Factors that Bode Well for Michigan Against Wisconsin

Submitted by MrBrightside on November 17th, 2017 at 12:37 PM

Hello,

I’m no expert on football, statistics, or blogging.

That said, here are a few factors that may give Michigan a better chance at knocking off Wisconsin than initially meets the eye:

      1. QB Questions

Alex Hornibrook appears to be having a solid season, quarterbacking the 5th ranked team in the country to a 10-0 start while putting up the following statistics:

G

Cmp.

Att.

Pct.

Yds.

Y/A

TD

Int.

Rate

10

132

206

64.1

1863

9.0

17

12

155.6

That looks like an adequate stat line when you’ve got an elite run game that’s backed up by an elite defense. But, analyzing an athlete’s statistics is like looking at pictures on Tinder; you want to see something recent and you want a view of the full picture so you have the proper perspective of what you’re getting into.

Hornibrook started hot through the first three games of the season, beating up on Mormon cupcakes. In fact, he battered them cupcakes. Here are his stats since that point:

G

Cmp.

Att.

Pct.

Yds.

Y/A

TD

Int.

Rate

7

83

136

61.0

1162

8.5

9

11

138.5

While those numbers aren’t impressive in a traditional sense, or any other sense, it does appear that Paul Chryst won’t lose sleep over whether or not Hornibrook will declare for 2018 NFL Draft, so it’s not all bad.

He’s averaged one interception for every 12.4 pass attempts in conference play, and they haven’t faced a pass defense as good as Michigan’s.

      2. Rock Drop

The biggest thorn in Michigan’s side, at least defensively, is freshmen phenom, Heisman hopeful, Jonathan Taylor. He was obviously an unheralded recruit, as no person in history has ever chosen to move to Wisconsin when other options were on the table, but he’s tearing it up this year.

Taylor’s 2017 rushing stats so far:

G

Att.

Yards

Avg.

TD

10

219

1525

7.0

12

His stats may be better than Mike Hart’s freshmen season, but George Orwell never wrote a book about Taylor. While his numbers border on outrageous, there’s still some cause for hope.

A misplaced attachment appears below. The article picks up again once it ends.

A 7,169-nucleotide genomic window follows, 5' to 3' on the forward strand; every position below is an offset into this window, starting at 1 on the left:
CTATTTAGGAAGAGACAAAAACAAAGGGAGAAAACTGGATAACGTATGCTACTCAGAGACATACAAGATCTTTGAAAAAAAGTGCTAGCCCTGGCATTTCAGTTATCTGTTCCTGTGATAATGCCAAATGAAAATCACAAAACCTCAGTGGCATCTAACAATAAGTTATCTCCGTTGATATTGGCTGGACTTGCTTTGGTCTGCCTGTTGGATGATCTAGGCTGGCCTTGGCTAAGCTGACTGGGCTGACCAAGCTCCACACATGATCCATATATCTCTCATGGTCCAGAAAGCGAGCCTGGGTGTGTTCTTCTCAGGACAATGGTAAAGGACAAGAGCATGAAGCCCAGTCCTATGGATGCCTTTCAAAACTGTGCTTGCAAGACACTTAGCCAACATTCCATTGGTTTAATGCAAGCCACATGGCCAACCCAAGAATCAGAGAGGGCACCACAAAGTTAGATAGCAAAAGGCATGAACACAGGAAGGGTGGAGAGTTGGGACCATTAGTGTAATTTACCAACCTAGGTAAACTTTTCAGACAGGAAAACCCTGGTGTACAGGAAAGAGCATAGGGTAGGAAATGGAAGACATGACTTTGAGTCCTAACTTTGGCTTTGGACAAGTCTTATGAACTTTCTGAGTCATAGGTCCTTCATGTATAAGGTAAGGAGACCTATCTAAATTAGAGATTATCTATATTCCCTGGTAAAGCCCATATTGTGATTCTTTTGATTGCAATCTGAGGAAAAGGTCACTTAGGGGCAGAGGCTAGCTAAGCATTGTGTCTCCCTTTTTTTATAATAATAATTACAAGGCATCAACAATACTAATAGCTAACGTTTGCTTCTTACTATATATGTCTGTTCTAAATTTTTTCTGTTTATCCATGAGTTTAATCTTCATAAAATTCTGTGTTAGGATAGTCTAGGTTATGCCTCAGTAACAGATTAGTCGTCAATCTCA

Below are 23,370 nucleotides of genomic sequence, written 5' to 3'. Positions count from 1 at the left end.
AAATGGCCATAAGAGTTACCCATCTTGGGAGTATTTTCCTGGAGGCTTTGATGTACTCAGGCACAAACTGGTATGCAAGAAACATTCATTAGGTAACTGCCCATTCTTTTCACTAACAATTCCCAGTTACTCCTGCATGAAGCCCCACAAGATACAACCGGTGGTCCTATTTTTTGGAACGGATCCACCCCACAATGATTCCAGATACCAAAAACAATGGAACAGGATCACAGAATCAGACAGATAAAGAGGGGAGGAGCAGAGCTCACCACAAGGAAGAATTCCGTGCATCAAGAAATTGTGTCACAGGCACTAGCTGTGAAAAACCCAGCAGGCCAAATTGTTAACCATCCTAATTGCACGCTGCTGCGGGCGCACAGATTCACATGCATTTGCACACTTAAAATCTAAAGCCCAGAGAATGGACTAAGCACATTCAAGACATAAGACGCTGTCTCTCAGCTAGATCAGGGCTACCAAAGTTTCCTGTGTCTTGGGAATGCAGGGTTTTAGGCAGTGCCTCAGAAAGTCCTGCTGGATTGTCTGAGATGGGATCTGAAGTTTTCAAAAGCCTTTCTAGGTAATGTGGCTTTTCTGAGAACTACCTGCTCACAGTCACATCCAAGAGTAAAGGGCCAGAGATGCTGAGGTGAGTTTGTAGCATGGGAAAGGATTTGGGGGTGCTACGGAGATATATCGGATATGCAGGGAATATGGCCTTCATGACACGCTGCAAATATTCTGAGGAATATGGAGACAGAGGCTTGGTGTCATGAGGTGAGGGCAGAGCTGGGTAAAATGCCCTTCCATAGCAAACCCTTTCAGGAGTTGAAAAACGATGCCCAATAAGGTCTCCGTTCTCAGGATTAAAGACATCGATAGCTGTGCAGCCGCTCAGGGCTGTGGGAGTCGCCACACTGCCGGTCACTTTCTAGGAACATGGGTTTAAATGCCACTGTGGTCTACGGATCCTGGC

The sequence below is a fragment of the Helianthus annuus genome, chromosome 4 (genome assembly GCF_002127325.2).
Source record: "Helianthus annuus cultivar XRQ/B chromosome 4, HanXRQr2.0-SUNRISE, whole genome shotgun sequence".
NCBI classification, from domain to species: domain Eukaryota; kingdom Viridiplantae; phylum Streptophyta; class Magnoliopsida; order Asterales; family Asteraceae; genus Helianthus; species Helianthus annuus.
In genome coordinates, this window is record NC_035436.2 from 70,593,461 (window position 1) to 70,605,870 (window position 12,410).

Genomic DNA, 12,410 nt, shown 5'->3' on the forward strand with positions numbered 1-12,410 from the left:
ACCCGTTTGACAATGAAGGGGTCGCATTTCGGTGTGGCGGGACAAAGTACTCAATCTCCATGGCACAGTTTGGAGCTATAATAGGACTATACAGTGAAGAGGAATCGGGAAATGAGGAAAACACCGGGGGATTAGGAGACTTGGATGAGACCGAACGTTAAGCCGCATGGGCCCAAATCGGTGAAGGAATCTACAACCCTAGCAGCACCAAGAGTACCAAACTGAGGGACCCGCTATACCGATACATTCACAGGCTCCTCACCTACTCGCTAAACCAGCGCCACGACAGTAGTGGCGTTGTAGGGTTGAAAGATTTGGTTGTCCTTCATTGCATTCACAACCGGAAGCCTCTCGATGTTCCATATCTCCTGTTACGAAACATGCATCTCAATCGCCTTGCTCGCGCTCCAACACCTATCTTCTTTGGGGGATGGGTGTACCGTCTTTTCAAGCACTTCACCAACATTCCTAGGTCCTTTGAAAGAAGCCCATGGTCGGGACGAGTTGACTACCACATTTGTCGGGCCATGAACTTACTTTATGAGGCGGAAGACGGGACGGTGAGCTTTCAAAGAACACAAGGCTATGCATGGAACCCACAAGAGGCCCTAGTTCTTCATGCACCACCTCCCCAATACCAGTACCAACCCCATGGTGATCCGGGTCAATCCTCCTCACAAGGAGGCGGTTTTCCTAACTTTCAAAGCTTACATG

First, he’s a true freshman. This may become a factor, it may not.

Next, he’s fumbled five times over the past five weeks—a trend that’s correlated with the volume of his carries. On the season, he’s broken the 20-carry mark in six games; fumbling six times in those games (once each against Purdue, Indiana, Florida Atlantic, and Maryland, twice against Iowa, and none against Nebraska, whose rush defense probably doesn’t crack the top–250 nationally, if high school programs are counted).

Finally, Northwestern is the only top–35 rush defense (in terms of total rush yards allowed) Taylor has faced so far, and he only managed 80 yards on 19 carries in that game. Michigan’s rush defense ranks 9th in that measurement. 

      3. Left Out Wideouts

Their top receiver, Quintez Cephus, has been ruled out. So far this year, Cephus had 501 receiving yards—more than twice as many as their next closest wideout—and six touchdowns. Their top receiver from last season was recently booted from the program. While they do have an excellent tight end in Troy Fumagalli, all of the wide receivers they’ll enter the game with have fewer receptions and receiving yards than Grant Perry has this season. That’s probably not ideal if you have the misfortune of being a Badgers fan.

      4. Homefield (Dis)Advantage

On the road this year, Wisconsin averages more points per game and fewer points against per game; Taylor averages more yards per game and per attempt; and Hornibrook averages more touchdown passes and fewer interceptions per game, and has a higher completion percentage and passer rating. 

      5. Chryst isn’t a Savior

Michigan should have a “decided schematic advantage.”

Chryst took over a Pittsburgh program that went a combined 24-15 over the three seasons preceding his tenure and guided them to a 19-19 mark during his three seasons there (while also showing no improvement in W-L record over that time). Chryst may wear khakis on the sidelines, but he certainly doesn’t fill them like Harbaugh. Plus, Jim Leonhard has less than two seasons’ worth of coaching experience; Don Brown has more experience in one fiber of his power-stache.

      Conclusion